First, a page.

An example combining high level pre-election vision with policy strategies on the ground was Professor David Reynolds' article "Now we must tackle inequality not just assess it" (TES, March 21). His impassioned call for "the creation of a technology of educational policy and practice that is so strong, so relentless, and so powerful that it outweighs the effects of outside school influences" scores well for inspiration and political correctness but is potentially destructive if applied too literally.
The determination to extract every last ounce of improvement from schools is commendable, but not if a new government fails to tackle the root causes and symptoms of poverty. Multi-agency work is needed, bringing forward mutually complementary strategies in health, housing, employment and the benefits system if education, and schools, are to take on board Reynolds' challenges. I am reminded of Chairman Mao's dictum in China's Great Leap Forward that "revolutionary enthusiasm will overcome all obstacles". This led to a widespread cooking up of statistical returns, as state imposed targets could not be achieved.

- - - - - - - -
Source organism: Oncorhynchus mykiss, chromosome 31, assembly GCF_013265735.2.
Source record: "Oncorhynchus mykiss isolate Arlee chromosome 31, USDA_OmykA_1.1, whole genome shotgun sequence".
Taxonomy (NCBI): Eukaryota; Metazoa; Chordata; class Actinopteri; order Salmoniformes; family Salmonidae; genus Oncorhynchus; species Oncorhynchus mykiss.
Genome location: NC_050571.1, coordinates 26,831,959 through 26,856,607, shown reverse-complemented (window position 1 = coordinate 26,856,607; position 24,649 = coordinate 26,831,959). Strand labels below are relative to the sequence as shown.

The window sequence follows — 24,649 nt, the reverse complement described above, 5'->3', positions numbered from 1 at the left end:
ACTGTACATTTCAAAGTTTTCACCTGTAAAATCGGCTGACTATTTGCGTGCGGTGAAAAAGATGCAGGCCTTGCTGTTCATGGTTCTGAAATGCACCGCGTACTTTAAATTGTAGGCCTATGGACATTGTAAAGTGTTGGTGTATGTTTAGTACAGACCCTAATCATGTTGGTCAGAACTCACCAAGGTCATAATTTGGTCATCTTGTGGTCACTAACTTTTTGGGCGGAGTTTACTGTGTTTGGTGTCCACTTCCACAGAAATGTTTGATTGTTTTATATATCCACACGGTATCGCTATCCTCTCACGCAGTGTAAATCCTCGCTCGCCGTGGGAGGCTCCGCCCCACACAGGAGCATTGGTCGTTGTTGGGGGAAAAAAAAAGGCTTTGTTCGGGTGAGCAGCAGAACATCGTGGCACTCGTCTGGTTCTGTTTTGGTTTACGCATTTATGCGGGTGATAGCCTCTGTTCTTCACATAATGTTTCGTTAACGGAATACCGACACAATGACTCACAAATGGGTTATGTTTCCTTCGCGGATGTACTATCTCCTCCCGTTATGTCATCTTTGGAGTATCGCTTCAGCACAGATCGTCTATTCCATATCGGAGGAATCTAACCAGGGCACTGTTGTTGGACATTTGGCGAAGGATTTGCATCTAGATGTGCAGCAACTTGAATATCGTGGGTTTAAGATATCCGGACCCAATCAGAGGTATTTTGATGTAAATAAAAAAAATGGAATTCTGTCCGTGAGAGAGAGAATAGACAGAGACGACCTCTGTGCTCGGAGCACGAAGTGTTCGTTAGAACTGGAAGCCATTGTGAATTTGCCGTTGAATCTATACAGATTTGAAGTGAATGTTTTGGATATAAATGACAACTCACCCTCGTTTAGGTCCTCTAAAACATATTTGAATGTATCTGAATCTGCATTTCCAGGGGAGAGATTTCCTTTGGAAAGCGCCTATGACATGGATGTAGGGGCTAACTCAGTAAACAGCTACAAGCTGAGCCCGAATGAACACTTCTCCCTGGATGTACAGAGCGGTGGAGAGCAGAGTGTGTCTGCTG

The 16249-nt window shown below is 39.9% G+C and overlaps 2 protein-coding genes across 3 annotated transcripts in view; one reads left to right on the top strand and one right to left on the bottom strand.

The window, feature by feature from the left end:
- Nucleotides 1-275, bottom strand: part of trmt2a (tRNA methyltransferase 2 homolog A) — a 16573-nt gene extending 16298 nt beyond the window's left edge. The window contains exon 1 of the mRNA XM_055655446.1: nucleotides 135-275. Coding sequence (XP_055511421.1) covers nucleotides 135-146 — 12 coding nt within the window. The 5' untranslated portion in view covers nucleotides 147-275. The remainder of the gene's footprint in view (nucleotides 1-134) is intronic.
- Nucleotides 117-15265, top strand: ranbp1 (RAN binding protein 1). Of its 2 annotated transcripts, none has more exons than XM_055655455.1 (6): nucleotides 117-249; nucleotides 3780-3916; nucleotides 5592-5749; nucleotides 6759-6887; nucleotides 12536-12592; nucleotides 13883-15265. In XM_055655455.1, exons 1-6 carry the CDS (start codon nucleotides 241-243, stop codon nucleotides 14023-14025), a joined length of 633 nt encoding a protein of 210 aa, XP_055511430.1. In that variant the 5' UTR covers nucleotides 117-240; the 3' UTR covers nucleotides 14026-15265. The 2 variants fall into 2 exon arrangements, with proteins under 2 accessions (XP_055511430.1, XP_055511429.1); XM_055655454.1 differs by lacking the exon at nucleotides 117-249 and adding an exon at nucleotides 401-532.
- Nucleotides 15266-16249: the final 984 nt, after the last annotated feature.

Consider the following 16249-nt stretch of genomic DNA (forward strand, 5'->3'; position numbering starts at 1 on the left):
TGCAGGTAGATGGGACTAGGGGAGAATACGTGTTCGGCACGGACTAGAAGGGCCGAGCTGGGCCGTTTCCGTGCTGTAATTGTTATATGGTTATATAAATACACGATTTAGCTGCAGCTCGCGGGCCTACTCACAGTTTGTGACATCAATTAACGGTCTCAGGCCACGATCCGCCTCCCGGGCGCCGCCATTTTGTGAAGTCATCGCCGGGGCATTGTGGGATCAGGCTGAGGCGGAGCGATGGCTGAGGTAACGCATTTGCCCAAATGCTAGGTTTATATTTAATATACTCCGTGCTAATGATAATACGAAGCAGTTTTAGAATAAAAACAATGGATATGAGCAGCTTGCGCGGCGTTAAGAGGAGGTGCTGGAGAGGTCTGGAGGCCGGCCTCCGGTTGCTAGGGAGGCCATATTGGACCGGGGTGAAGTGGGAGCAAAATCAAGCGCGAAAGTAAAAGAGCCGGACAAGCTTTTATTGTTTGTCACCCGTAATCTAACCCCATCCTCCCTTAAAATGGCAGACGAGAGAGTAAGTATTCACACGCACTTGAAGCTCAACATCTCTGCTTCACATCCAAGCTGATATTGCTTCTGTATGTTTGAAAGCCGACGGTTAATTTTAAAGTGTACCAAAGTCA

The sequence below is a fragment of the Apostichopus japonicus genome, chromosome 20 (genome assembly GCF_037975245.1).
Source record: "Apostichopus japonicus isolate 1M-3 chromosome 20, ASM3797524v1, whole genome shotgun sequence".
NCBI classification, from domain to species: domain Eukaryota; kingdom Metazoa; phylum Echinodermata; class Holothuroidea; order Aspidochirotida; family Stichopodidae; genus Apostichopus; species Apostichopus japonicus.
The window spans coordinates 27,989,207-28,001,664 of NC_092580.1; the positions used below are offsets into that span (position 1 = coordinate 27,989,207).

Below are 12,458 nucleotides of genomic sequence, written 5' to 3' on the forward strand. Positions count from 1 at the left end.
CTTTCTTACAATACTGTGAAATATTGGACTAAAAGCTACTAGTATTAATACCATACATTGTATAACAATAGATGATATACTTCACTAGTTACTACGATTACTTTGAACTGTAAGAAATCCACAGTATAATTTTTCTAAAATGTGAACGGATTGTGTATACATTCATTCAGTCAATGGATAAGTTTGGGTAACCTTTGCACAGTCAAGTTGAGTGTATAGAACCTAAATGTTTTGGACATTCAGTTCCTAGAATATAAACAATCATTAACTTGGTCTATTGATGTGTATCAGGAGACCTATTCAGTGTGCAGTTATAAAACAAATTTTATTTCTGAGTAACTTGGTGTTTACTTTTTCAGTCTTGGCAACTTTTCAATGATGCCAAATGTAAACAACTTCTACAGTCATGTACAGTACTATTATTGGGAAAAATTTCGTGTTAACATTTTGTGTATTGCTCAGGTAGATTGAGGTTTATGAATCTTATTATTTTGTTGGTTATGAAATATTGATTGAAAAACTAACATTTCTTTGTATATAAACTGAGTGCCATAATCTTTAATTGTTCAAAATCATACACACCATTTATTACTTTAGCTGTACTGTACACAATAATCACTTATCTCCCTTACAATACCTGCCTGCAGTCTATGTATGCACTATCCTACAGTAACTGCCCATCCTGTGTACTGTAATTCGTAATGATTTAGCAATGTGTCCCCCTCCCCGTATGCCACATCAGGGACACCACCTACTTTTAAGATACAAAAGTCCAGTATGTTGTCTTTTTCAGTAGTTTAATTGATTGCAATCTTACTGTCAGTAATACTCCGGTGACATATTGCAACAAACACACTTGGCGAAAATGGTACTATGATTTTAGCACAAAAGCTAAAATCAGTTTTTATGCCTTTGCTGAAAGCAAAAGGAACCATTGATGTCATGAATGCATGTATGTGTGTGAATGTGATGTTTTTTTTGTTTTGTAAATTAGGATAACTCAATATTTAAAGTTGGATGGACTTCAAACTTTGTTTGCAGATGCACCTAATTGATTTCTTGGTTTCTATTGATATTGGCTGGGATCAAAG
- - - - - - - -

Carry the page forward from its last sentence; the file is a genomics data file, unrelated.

David Reynolds rightly advocates allocating more money to socially disadvantaged students and schools. He refers to "interesting schemes in other countries like the Netherlands, where children from disadvantaged homes andor from ethnic minority backgrounds are weighted to increase school budgets".
Within our existing Standard Spending Assessment methodology, there is the additional education needs (AEN) component which has been adapted by the Netherlands and other countries. This includes a weighting based on the incidence of lone parent families, income support and heads of households, as well as pupils, from New Commonwealth and non-English speaking countries. This results in Tower Hamlets having the highest AEN multiplier or weighting of 2.80 last year and 2.85 this year. The lowest AEN weighting last year was 0. 62 for the new unitary authority of East Riding and this year, Rutland with 0. 45. It is a sophisticated and sensitive mechanism and can be developed further.
It isn't clear that we need to import such a system from elsewhere. Rather, the budget almost certainly needs to be increased and lessons learnt from statements of special educational needs and Home Office Section 11 grants, which apply mainly to children with English as a second language. The advances represented by these include a means of targeting individual children and specifying a range of desirable and achievable educational outcomes.
Such an approach is infinitely preferable to the social priority area (SPA) system of the 1970s, which missed the intended target of socially disadvantaged children. As a head of an SPA school, I was never required to specify how the additional resources were being spent, or whether educational gains were being achieved for the most disadvantaged. A Labour government must distinguish between such well-intentioned, but faulty, budgetary allocations to whole areas or schools where disadvantage exists, as opposed to more accountable methods.